As I left home today my son was at his computer watching more science clips on YouTube, looking set there for the day having completed his exams. With my 'dad hat' on I asked if he was likely to be taking time out of his busy 'screen time' to hook up with his friends. With a grunt, he let me know that might be a happening thing – then asked me "did I know what the best way of find out what his friends are up to?" My best guess was "Facebook". he grimaced and said, "No – Steam! – I can see what they're up to by what they're downloading and playing!"
My son's quick response reminded me yet again that our young people are growing up with quite different views about knowledge and ways of knowing – and that the kids in our classrooms today are used to interacting with eachother and with knowledge in quite different ways to what we did when we were younger.
This is the focus of the interview featured above, between Steve Paikin from The Agenda and George Siemens from Athabasca University. In his opening to the interview, Paikin asks:
"We live in unsettled times. More and more knowledge is available to us, but the amount of time for us to pay attention to it remains the same. What kind of knowledge will be needed, and in what ways are we going to be acquiring it?"
For those unfamiliar with the work of George Siemens and the emerging learning theories for the knowledge age, this video is well worth watching. Paikin asks Siemens about his views around personalisation and placing the learner at the centre of our education system. They explore together the role of technology in making this happen, and the changing role of the educator in it all.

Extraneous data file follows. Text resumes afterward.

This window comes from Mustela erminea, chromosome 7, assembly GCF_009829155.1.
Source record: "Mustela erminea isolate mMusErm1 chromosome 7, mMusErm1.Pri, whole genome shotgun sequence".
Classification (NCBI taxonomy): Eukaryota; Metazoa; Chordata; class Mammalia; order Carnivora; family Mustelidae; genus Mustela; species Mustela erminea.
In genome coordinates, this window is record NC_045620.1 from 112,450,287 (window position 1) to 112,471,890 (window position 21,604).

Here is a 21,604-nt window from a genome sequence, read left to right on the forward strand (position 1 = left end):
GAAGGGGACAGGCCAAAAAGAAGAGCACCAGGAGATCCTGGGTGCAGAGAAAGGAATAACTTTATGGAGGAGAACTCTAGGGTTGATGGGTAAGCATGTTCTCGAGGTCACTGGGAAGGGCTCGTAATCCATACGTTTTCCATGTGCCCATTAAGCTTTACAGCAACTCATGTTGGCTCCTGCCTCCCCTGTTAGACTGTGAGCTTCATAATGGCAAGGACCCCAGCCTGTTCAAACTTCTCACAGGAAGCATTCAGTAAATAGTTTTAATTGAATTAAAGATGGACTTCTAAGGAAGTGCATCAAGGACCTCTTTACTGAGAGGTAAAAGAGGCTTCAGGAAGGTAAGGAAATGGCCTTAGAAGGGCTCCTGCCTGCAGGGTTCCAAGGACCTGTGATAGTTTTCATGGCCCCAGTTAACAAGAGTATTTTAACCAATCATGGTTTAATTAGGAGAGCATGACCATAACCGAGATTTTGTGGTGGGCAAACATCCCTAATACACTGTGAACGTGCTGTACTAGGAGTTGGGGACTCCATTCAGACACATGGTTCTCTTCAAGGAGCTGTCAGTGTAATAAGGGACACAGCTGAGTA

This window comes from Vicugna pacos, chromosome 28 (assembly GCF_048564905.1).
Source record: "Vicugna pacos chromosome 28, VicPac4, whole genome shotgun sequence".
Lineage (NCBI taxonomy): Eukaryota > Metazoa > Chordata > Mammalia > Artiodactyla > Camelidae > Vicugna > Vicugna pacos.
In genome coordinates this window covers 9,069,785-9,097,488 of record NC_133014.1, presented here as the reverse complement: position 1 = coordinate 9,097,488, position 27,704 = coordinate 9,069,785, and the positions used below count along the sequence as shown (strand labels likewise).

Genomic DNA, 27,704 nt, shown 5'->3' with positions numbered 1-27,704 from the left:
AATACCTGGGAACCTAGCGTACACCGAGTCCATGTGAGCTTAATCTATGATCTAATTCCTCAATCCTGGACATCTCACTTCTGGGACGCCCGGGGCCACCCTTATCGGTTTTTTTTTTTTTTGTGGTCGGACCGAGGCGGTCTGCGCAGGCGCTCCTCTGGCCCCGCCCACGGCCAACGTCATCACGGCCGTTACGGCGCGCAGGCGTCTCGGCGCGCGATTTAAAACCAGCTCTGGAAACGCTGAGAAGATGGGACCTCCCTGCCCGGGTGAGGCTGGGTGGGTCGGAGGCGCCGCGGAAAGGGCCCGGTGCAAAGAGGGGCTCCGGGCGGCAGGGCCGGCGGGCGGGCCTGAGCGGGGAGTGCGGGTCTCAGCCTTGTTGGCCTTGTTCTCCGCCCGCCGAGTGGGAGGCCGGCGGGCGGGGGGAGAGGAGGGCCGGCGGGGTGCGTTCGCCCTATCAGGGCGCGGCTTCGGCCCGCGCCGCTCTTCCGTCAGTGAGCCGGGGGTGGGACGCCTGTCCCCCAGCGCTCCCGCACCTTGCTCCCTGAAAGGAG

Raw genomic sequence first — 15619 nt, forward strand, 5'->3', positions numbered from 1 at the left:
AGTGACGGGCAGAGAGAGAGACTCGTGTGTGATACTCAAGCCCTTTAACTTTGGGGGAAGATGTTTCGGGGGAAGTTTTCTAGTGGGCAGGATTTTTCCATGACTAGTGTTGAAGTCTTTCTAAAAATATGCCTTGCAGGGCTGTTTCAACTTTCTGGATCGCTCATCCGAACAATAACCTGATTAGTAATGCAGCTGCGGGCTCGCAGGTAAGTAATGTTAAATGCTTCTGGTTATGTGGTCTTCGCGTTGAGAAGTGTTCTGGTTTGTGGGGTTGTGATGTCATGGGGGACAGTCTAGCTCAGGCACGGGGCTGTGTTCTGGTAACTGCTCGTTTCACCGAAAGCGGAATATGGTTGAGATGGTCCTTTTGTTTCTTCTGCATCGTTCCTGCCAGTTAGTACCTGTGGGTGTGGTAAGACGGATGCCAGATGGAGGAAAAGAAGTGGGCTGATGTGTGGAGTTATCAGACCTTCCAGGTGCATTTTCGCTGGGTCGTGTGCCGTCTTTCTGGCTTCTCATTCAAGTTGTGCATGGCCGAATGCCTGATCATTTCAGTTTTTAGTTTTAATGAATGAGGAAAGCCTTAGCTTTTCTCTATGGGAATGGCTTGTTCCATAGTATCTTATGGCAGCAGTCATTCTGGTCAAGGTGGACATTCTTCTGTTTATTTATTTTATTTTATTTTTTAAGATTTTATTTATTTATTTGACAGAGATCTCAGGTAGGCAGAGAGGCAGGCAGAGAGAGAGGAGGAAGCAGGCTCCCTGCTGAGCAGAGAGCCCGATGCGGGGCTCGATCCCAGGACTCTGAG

There's a good segment in which Siemens explains the relevance of learning theory, in particular, the impact of constructivist thinking on our current system, and he discusses the concept of 'fragmentation' and of the importance of relationships in knowledge construction (not simply remembering facts).
Paikin quizzes Siemens about whether there is any knowledge that should be considered 'core' – key elements of base information that learners should have when they leave school. This is quite topical in many contexts I've been working in recently – and is always a concern expressed around this time of year when educators, parents and students alike question the validity of exams as a means of measuring a student's learning. I thought Siemens provides a paricuarly considered and useful response – our challenge is to convert that thinking into a curriculum that is relevant for all learners.
The interview ends with a discussion around the question..
"~Will the change toward personalized education deepen the educational divide between the "Haves" & "Have-nots"
This is an excellent clip to watch and digest (I suspect you may want to watch it more than once) – and suggest you have something handy to take notes as you do so, as there are lots of 'take-aways' and good one-liners interspersed in the dialogue.